The Novel: An Anthology of Criticism and Theory 1900–2000 is a collection of the most influential writings on the theory of the novel from the twentieth century.
Traces the rise of novel theory and the extension of its influence into other disciplines, especially social, cultural and political theory.
Broad in scope, including sections on formalism; the Chicago School; structuralism and narratology; deconstruction; psychoanalysis; Marxism; social discourse; gender; post-colonialism; and more.
Includes whole essays or chapters wherever possible.
Headnotes introduce and link each piece, enabling readers to draw connections between different schools of thought.
Encourages students to approach theoretical texts with confidence, applying the same skills they bring to literary texts.
Includes a volume introduction, a selected bibliography, an index of topics and short author biographies to support study.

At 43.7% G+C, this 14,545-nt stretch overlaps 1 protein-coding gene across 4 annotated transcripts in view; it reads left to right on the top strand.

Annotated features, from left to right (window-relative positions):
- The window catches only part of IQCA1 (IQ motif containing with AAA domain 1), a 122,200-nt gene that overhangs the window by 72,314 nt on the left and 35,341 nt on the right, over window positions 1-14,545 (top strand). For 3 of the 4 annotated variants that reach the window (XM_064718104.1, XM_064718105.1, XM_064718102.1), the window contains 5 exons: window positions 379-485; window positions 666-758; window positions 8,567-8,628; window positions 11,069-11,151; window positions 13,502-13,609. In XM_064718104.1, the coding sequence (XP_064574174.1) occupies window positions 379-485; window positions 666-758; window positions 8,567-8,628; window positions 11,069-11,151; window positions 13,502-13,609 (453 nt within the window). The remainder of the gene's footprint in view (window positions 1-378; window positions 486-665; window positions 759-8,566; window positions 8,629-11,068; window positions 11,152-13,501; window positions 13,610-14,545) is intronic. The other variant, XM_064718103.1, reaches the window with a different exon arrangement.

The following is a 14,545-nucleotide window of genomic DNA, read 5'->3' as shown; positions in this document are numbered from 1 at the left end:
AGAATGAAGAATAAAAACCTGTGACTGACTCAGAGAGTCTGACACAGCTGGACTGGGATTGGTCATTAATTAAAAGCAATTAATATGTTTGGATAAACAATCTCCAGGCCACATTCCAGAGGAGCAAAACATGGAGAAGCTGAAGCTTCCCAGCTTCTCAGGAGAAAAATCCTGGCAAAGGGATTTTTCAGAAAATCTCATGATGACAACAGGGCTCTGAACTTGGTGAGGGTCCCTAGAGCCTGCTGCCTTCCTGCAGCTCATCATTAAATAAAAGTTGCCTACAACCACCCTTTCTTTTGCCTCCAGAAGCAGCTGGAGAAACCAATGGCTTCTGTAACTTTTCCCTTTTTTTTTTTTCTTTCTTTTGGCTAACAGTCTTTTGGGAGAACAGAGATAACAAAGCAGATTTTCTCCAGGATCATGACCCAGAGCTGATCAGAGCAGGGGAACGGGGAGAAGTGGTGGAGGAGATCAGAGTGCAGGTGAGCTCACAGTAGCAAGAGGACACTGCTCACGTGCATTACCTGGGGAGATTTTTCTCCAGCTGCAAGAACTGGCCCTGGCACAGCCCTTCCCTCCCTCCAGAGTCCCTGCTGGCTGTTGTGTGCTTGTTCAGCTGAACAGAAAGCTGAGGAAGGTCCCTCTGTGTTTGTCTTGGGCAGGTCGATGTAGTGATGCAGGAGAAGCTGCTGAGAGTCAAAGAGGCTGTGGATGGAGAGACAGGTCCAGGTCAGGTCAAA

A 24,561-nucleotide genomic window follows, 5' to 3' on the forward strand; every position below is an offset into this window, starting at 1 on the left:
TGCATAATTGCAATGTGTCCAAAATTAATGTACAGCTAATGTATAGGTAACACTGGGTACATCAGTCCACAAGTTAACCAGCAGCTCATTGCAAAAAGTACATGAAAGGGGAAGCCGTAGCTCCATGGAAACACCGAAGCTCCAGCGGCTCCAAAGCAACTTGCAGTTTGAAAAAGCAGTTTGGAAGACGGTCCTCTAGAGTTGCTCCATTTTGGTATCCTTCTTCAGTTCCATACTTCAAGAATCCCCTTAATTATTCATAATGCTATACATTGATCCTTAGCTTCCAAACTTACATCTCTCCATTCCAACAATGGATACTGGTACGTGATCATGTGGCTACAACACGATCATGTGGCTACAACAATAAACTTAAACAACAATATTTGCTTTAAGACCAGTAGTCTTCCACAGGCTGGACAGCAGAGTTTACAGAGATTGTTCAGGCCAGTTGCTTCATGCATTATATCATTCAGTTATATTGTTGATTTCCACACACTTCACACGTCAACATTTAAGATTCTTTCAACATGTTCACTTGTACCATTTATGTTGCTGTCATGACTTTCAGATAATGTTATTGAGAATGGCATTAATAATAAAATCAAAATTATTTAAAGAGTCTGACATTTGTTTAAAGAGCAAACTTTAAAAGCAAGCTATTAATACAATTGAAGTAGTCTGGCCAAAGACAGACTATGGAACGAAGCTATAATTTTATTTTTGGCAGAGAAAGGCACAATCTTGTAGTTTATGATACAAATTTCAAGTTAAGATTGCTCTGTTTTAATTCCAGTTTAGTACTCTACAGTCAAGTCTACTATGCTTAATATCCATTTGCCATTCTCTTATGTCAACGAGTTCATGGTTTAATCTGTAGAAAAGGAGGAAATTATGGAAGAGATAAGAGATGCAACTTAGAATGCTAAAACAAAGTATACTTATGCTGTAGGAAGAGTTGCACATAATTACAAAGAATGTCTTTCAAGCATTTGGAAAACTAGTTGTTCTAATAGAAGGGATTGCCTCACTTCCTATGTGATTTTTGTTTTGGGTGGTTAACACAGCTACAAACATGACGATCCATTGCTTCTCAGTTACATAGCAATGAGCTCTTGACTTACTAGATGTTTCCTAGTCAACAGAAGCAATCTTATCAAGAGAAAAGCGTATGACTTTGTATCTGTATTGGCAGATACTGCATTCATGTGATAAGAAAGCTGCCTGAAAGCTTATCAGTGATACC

About the author
Dorothy J. Hale is Associate Professor of English at the University of California, Berkeley. She is the author of Social Formalism: The Novel in Theory from Henry James to the Present (1998), which won the George and Barbara Perkins Prize given yearly by the Society for the Study of Narrative Literature for the best book published on narrative.
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